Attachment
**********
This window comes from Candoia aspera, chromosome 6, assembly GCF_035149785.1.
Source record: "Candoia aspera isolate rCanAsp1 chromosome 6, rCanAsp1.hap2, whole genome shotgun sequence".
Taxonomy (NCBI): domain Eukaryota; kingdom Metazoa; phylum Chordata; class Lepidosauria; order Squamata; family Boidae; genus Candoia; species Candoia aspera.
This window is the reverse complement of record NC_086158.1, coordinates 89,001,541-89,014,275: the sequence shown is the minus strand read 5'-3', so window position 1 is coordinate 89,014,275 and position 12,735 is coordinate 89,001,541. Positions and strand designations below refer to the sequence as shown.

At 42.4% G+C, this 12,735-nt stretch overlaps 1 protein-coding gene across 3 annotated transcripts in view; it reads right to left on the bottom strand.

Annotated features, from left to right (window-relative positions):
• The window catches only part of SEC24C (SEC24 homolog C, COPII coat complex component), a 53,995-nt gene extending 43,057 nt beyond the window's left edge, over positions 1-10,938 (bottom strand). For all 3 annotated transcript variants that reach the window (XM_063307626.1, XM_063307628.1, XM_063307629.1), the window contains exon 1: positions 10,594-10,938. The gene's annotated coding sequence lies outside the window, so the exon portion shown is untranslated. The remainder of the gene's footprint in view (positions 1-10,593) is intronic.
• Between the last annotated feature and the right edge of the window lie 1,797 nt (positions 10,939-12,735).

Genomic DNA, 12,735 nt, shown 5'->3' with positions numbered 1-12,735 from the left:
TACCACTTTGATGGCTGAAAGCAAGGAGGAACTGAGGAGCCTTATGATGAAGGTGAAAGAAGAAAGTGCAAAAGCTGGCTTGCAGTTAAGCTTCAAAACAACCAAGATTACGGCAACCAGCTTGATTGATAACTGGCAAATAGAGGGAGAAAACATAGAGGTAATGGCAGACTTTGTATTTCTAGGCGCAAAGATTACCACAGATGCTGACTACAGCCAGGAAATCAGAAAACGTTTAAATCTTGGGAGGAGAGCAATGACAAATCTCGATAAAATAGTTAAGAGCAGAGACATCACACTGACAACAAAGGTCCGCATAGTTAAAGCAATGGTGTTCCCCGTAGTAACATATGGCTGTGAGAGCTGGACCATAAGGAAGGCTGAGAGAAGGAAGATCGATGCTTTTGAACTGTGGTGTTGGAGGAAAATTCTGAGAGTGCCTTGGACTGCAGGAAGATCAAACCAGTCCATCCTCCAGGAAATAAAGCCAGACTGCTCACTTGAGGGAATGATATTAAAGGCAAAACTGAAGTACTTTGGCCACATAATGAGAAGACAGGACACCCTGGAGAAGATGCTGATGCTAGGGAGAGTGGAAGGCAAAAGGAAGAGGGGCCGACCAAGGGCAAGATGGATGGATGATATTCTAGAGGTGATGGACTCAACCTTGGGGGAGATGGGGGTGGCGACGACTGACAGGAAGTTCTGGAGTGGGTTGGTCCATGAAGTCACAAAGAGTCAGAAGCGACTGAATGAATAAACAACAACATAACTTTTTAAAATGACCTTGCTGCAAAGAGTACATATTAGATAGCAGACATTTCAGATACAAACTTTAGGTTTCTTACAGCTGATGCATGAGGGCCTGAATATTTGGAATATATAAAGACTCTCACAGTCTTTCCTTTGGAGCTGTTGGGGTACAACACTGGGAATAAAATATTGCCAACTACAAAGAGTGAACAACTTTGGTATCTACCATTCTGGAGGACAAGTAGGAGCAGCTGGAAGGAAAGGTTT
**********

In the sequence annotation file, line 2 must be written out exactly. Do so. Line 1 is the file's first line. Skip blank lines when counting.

Source record: "Candoia aspera isolate rCanAsp1 chromosome 6, rCanAsp1.hap2, whole genome shotgun sequence".